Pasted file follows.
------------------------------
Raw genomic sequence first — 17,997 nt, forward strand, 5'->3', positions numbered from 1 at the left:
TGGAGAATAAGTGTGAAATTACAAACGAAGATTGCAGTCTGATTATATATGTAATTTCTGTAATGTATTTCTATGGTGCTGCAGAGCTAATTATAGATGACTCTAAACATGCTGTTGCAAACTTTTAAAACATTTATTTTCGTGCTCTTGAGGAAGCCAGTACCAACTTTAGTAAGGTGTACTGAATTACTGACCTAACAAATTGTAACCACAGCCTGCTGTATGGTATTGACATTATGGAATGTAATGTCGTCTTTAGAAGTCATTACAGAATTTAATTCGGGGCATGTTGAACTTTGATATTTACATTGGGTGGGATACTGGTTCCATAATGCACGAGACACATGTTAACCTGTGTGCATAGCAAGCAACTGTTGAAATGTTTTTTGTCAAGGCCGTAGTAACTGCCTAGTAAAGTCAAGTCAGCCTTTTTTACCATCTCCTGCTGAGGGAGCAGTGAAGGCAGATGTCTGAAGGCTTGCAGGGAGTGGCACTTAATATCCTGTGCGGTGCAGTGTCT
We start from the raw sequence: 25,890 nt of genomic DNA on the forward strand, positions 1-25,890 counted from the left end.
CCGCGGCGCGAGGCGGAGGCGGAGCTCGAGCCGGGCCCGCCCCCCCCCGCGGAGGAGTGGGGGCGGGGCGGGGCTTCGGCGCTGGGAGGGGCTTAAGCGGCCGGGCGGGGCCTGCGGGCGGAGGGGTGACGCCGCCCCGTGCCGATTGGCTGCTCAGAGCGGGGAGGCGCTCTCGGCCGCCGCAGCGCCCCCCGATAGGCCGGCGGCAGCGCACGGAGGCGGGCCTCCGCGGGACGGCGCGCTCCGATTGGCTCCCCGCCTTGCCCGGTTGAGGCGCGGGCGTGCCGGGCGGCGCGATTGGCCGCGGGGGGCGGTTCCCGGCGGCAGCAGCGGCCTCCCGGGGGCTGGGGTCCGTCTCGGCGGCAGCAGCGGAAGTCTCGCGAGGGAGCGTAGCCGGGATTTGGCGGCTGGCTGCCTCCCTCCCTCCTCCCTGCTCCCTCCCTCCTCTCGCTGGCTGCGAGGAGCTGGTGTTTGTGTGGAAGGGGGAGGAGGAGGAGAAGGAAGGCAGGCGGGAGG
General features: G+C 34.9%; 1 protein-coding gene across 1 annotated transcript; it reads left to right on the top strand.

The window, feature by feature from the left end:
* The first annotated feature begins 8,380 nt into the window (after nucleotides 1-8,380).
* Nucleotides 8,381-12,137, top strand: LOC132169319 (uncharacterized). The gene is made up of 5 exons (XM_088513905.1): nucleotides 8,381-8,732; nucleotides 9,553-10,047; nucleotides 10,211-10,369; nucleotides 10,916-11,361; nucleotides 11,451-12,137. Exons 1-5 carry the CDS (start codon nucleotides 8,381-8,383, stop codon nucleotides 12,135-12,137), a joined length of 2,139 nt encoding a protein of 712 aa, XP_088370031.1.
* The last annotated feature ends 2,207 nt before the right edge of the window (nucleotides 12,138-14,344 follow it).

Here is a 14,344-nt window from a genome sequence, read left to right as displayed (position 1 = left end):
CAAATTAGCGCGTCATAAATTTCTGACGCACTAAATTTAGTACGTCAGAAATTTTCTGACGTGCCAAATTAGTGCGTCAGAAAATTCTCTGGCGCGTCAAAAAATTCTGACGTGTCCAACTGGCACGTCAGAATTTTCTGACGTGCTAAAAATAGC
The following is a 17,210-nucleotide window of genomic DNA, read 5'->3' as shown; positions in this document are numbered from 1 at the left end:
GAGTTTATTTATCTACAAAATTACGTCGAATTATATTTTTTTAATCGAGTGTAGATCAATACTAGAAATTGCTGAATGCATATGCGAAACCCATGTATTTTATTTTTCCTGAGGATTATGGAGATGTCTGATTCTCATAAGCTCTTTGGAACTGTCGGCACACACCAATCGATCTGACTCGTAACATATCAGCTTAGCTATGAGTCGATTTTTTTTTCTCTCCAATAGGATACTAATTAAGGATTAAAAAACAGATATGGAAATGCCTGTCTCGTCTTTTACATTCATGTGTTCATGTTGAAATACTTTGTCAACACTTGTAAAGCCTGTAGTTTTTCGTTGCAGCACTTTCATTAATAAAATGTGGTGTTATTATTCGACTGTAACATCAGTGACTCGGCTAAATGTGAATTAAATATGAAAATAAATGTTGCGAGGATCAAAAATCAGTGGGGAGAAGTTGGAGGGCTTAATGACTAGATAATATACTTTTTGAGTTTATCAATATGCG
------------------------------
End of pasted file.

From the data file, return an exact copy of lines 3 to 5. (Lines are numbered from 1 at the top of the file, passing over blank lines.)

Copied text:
We start from the raw sequence: 25,890 nt of genomic DNA on the forward strand, positions 1-25,890 counted from the left end.
CCGCGGCGCGAGGCGGAGGCGGAGCTCGAGCCGGGCCCGCCCCCCCCCGCGGAGGAGTGGGGGCGGGGCGGGGCTTCGGCGCTGGGAGGGGCTTAAGCGGCCGGGCGGGGCCTGCGGGCGGAGGGGTGACGCCGCCCCGTGCCGATTGGCTGCTCAGAGCGGGGAGGCGCTCTCGGCCGCCGCAGCGCCCCCCGATAGGCCGGCGGCAGCGCACGGAGGCGGGCCTCCGCGGGACGGCGCGCTCCGATTGGCTCCCCGCCTTGCCCGGTTGAGGCGCGGGCGTGCCGGGCGGCGCGATTGGCCGCGGGGGGCGGTTCCCGGCGGCAGCAGCGGCCTCCCGGGGGCTGGGGTCCGTCTCGGCGGCAGCAGCGGAAGTCTCGCGAGGGAGCGTAGCCGGGATTTGGCGGCTGGCTGCCTCCCTCCCTCCTCCCTGCTCCCTCCCTCCTCTCGCTGGCTGCGAGGAGCTGGTGTTTGTGTGGAAGGGGGAGGAGGAGGAGAAGGAAGGCAGGCGGGAGG
General features: G+C 34.9%; 1 protein-coding gene across 1 annotated transcript; it reads left to right on the top strand.